Herbs! Herbs are important in spaghetti sauce. Do you want to use fresh herbs or dried herbs, or a combination. What do you have? I like basil, Italian Seasoning (which may be a combination of oregano, thyme, and/or other herbs, such as rosemary), oregano, thyme, and rosemary. I keep putting fennel in. It is good in sauce, but may be better ground than whole seeds. May be better to go light on the thyme and fennel. Sometimes it seems I don’t like it so much and the sauce might be too sweet, but it seems appropriate to put it in sauce. Don’t forget a pinch or two (or up to three) of salt, maybe sea salt, if there’s no salt already in your tomato sauce. There probably is in your diced tomatoes. If you feel you need to add more, maybe start with a light sprinkle or pinch. It’s better to be under salted and sprinkle on a little fresh after cooking than to have too much salt (especially if you have a tendency to add more salt to your food before eating anyway). If you’re not sure how much to add of the herbs and salt to add, start with a light dash or a pinch or two, taste, and gradually add a little more as needed. You could even go really crazy and add cumin and sweet or mild chili powder for a more chili like sauce, or for an amalgamation.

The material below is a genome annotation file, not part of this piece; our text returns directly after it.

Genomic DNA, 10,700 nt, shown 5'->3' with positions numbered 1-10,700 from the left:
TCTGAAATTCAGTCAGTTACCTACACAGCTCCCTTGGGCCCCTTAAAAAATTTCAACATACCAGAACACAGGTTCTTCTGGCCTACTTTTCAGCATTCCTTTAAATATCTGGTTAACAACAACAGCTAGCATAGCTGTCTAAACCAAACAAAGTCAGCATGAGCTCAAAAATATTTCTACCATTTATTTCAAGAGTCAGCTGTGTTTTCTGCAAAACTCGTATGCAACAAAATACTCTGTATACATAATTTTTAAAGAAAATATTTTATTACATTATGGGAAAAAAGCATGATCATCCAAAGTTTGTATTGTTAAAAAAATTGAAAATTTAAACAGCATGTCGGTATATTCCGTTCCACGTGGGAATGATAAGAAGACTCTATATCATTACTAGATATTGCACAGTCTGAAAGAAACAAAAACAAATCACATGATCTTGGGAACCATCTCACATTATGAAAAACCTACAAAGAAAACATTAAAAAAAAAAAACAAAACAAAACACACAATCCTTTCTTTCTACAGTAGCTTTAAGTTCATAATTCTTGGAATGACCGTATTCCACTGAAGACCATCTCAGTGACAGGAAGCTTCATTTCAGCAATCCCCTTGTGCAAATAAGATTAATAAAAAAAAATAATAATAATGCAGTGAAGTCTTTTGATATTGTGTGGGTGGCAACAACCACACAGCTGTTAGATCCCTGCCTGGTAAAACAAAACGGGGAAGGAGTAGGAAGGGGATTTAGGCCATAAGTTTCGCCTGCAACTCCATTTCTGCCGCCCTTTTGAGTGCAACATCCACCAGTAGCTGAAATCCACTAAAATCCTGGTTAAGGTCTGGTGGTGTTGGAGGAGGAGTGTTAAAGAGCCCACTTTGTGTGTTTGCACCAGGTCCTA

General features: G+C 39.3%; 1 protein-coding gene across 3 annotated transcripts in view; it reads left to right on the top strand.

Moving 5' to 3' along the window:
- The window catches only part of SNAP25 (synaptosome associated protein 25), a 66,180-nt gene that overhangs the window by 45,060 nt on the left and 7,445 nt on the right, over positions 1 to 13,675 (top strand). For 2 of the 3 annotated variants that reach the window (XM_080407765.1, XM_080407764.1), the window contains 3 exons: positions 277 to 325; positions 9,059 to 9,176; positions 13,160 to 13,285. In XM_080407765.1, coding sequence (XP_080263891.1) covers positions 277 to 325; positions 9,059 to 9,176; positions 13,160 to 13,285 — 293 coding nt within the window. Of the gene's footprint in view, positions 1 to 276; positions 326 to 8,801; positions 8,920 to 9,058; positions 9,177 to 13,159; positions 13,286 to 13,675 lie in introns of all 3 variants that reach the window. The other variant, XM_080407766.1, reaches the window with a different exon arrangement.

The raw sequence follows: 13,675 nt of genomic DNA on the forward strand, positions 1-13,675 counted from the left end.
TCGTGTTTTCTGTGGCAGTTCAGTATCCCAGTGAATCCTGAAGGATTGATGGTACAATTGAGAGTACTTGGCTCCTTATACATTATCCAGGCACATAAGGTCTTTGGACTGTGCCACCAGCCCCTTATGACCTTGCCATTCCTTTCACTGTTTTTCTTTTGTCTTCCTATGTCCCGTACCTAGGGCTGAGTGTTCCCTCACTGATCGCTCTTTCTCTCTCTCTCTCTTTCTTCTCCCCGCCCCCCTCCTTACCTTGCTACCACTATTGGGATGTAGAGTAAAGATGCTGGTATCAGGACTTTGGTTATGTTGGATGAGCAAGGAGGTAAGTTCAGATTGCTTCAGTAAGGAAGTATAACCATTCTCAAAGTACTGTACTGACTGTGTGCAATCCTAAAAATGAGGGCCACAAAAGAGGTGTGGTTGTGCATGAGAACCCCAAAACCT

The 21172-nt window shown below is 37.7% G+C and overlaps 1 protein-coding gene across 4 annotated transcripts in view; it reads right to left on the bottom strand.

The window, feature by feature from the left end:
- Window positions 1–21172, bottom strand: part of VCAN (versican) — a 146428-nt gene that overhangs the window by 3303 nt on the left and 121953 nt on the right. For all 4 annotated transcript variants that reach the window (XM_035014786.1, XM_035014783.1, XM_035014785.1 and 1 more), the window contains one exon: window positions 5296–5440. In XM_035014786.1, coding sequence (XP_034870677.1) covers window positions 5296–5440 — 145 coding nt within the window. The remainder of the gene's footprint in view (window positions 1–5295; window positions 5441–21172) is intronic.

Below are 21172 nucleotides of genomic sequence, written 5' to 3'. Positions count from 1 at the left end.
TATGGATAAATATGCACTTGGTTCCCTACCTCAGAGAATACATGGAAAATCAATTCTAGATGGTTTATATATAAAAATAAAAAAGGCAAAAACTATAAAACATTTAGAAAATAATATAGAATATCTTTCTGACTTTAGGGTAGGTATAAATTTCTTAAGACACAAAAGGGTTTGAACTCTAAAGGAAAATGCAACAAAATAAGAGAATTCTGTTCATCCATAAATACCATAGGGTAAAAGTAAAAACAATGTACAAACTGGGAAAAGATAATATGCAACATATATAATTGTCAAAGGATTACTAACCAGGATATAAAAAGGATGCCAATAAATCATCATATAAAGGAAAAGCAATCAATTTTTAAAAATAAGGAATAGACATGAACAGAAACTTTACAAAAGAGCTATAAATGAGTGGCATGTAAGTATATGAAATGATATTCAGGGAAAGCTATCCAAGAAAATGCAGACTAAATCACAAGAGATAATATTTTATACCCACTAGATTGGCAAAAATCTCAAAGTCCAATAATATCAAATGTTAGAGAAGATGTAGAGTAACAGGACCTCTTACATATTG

Maybe you’d like a vinegary taste by adding lemon juice? Some might add coconut milk to their sauce, too. Would you like to make the sauce a little creamier by adding some cashew cheese? That’s getting fancy, though. Maybe we’re not ready for that, yet.

You might like to put in some garlic powder and/or onion powder, especially if you did not crush some fresh garlic into the sauce. If you’re slicing the garlic, may I recommend sauteing it as a vegetable first? There’s also dried onion flakes and minced garlic, and I think maybe dried garlic somewhere, too. You could use those.

Is your sauce too bitter? Maybe you might like to try a little sweetener. May I suggest a little maple syrup or a little honey. For a small pan of sauce, maybe start with 1/2 of a tablespoon and taste. If it still needs a little more, than gradually add a little bit. You don’t want your sauce particularly sweet, do you? You probably just want to get the bitterness off a little bit. I’m not familiar with agave nectar, but that might work also.